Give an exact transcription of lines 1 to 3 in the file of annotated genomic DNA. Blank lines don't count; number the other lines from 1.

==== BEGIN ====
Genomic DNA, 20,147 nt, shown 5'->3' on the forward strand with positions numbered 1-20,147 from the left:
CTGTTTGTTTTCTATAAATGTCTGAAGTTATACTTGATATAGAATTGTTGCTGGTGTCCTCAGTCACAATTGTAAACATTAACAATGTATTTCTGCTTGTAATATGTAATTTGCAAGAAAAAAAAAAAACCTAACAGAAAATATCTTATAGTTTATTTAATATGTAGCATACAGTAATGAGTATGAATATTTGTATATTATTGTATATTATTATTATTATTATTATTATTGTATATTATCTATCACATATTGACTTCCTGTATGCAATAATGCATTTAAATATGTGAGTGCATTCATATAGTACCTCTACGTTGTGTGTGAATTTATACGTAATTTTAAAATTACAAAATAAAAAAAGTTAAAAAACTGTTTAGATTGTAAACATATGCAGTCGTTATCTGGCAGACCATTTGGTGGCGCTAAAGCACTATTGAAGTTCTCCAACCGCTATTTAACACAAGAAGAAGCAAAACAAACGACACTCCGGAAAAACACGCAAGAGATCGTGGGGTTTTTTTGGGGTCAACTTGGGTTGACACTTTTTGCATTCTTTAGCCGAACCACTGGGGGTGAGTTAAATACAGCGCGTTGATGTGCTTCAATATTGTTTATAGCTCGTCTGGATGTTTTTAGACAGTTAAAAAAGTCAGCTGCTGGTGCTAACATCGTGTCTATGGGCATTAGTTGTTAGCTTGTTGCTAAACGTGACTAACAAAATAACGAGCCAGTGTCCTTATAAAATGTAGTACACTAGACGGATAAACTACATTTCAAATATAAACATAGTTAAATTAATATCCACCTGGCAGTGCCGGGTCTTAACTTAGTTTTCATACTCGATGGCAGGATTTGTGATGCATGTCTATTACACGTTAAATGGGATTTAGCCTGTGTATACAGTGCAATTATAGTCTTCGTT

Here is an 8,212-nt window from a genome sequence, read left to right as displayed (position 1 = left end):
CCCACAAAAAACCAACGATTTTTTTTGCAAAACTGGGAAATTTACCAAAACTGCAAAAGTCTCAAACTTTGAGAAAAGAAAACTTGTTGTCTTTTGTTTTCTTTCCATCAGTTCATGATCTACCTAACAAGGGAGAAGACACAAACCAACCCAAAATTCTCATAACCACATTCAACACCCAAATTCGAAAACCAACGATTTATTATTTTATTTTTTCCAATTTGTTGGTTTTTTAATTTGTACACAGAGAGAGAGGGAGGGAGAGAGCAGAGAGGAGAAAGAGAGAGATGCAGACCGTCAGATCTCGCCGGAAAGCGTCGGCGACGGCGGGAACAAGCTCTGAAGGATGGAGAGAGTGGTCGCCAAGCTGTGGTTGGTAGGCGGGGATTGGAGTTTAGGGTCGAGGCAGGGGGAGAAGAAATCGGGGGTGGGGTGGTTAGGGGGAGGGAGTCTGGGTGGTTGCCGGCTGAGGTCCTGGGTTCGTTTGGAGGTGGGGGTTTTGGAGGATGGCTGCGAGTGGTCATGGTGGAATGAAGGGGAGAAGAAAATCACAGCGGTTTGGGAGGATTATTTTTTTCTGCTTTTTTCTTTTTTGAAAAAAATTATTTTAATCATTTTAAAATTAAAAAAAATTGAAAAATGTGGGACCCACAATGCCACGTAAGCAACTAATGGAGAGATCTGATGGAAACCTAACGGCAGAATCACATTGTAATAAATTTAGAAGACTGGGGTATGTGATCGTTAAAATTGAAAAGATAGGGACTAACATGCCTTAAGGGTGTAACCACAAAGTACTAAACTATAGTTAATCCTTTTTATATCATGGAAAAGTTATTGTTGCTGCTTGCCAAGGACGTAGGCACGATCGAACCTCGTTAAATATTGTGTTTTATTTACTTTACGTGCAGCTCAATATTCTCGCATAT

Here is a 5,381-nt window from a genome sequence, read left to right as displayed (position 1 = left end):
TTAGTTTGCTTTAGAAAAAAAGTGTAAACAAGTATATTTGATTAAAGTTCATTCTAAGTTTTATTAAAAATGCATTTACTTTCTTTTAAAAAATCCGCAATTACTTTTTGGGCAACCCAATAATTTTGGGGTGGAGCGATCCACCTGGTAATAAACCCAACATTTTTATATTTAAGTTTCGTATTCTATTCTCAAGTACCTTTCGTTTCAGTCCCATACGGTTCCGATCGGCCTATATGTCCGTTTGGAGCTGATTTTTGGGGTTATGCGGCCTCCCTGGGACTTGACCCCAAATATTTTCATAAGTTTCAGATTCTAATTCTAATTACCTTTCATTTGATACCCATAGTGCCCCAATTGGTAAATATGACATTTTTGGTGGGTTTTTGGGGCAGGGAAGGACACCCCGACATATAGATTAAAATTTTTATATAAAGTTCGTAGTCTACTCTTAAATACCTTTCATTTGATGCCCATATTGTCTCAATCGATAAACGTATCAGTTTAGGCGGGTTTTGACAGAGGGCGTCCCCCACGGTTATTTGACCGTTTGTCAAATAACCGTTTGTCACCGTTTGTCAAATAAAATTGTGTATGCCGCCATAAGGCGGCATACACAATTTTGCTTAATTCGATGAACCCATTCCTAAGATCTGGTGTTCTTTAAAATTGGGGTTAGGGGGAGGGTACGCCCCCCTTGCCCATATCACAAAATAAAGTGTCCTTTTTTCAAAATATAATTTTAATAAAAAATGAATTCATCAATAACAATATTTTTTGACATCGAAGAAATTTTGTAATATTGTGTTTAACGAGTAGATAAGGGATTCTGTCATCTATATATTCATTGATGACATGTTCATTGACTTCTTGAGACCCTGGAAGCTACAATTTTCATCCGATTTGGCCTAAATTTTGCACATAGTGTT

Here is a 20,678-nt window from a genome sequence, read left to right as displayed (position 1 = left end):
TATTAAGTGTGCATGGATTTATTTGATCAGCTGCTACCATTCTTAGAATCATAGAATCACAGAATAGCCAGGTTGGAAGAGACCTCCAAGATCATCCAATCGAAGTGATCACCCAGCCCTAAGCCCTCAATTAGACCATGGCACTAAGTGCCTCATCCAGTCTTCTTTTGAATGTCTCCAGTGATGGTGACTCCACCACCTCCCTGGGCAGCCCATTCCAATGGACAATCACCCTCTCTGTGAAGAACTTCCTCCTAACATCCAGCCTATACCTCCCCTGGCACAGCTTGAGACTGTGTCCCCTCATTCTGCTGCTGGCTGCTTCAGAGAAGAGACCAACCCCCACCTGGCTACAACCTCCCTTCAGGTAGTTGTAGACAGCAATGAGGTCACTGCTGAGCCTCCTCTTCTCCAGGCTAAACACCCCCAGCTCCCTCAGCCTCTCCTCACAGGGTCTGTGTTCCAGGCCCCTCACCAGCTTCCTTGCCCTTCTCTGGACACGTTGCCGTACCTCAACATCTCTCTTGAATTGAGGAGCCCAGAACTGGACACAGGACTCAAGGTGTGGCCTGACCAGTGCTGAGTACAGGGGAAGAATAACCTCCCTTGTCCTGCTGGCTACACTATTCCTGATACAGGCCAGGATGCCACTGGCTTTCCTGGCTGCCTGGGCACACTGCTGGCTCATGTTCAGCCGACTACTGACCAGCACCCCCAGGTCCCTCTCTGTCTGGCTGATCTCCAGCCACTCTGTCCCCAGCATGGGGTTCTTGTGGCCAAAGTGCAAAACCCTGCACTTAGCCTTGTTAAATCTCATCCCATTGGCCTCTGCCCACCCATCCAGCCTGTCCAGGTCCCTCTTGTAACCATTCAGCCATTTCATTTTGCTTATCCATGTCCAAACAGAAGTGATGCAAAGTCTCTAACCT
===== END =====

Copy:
Genomic DNA, 20,147 nt, shown 5'->3' on the forward strand with positions numbered 1-20,147 from the left:
CTGTTTGTTTTCTATAAATGTCTGAAGTTATACTTGATATAGAATTGTTGCTGGTGTCCTCAGTCACAATTGTAAACATTAACAATGTATTTCTGCTTGTAATATGTAATTTGCAAGAAAAAAAAAAAACCTAACAGAAAATATCTTATAGTTTATTTAATATGTAGCATACAGTAATGAGTATGAATATTTGTATATTATTGTATATTATTATTATTATTATTATTATTGTATATTATCTATCACATATTGACTTCCTGTATGCAATAATGCATTTAAATATGTGAGTGCATTCATATAGTACCTCTACGTTGTGTGTGAATTTATACGTAATTTTAAAATTACAAAATAAAAAAAGTTAAAAAACTGTTTAGATTGTAAACATATGCAGTCGTTATCTGGCAGACCATTTGGTGGCGCTAAAGCACTATTGAAGTTCTCCAACCGCTATTTAACACAAGAAGAAGCAAAACAAACGACACTCCGGAAAAACACGCAAGAGATCGTGGGGTTTTTTTGGGGTCAACTTGGGTTGACACTTTTTGCATTCTTTAGCCGAACCACTGGGGGTGAGTTAAATACAGCGCGTTGATGTGCTTCAATATTGTTTATAGCTCGTCTGGATGTTTTTAGACAGTTAAAAAAGTCAGCTGCTGGTGCTAACATCGTGTCTATGGGCATTAGTTGTTAGCTTGTTGCTAAACGTGACTAACAAAATAACGAGCCAGTGTCCTTATAAAATGTAGTACACTAGACGGATAAACTACATTTCAAATATAAACATAGTTAAATTAATATCCACCTGGCAGTGCCGGGTCTTAACTTAGTTTTCATACTCGATGGCAGGATTTGTGATGCATGTCTATTACACGTTAAATGGGATTTAGCCTGTGTATACAGTGCAATTATAGTCTTCGTT

Here is an 8,212-nt window from a genome sequence, read left to right as displayed (position 1 = left end):